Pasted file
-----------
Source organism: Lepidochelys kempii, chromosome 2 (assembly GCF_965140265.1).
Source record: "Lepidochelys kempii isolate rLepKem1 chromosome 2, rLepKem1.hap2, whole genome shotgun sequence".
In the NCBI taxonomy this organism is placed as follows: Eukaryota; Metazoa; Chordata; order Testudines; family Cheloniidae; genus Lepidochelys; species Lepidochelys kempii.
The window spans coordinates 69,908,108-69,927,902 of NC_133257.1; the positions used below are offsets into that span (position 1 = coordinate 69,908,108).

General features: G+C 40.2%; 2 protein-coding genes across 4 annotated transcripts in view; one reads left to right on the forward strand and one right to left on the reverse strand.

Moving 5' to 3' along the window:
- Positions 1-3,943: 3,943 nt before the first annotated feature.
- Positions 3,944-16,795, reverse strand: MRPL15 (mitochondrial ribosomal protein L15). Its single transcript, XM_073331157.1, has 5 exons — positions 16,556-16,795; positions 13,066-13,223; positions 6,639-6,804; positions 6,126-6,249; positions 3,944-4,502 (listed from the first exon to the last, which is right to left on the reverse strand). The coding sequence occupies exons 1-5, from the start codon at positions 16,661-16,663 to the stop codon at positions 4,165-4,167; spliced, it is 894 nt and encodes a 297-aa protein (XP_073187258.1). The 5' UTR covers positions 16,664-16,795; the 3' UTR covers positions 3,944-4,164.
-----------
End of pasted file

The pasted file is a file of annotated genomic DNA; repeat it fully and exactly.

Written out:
Source organism: Lepidochelys kempii, chromosome 2 (assembly GCF_965140265.1).
Source record: "Lepidochelys kempii isolate rLepKem1 chromosome 2, rLepKem1.hap2, whole genome shotgun sequence".
In the NCBI taxonomy this organism is placed as follows: Eukaryota; Metazoa; Chordata; order Testudines; family Cheloniidae; genus Lepidochelys; species Lepidochelys kempii.
The window spans coordinates 69,908,108-69,927,902 of NC_133257.1; the positions used below are offsets into that span (position 1 = coordinate 69,908,108).

General features: G+C 40.2%; 2 protein-coding genes across 4 annotated transcripts in view; one reads left to right on the forward strand and one right to left on the reverse strand.

Moving 5' to 3' along the window:
- Positions 1-3,943: 3,943 nt before the first annotated feature.
- Positions 3,944-16,795, reverse strand: MRPL15 (mitochondrial ribosomal protein L15). Its single transcript, XM_073331157.1, has 5 exons — positions 16,556-16,795; positions 13,066-13,223; positions 6,639-6,804; positions 6,126-6,249; positions 3,944-4,502 (listed from the first exon to the last, which is right to left on the reverse strand). The coding sequence occupies exons 1-5, from the start codon at positions 16,661-16,663 to the stop codon at positions 4,165-4,167; spliced, it is 894 nt and encodes a 297-aa protein (XP_073187258.1). The 5' UTR covers positions 16,664-16,795; the 3' UTR covers positions 3,944-4,164.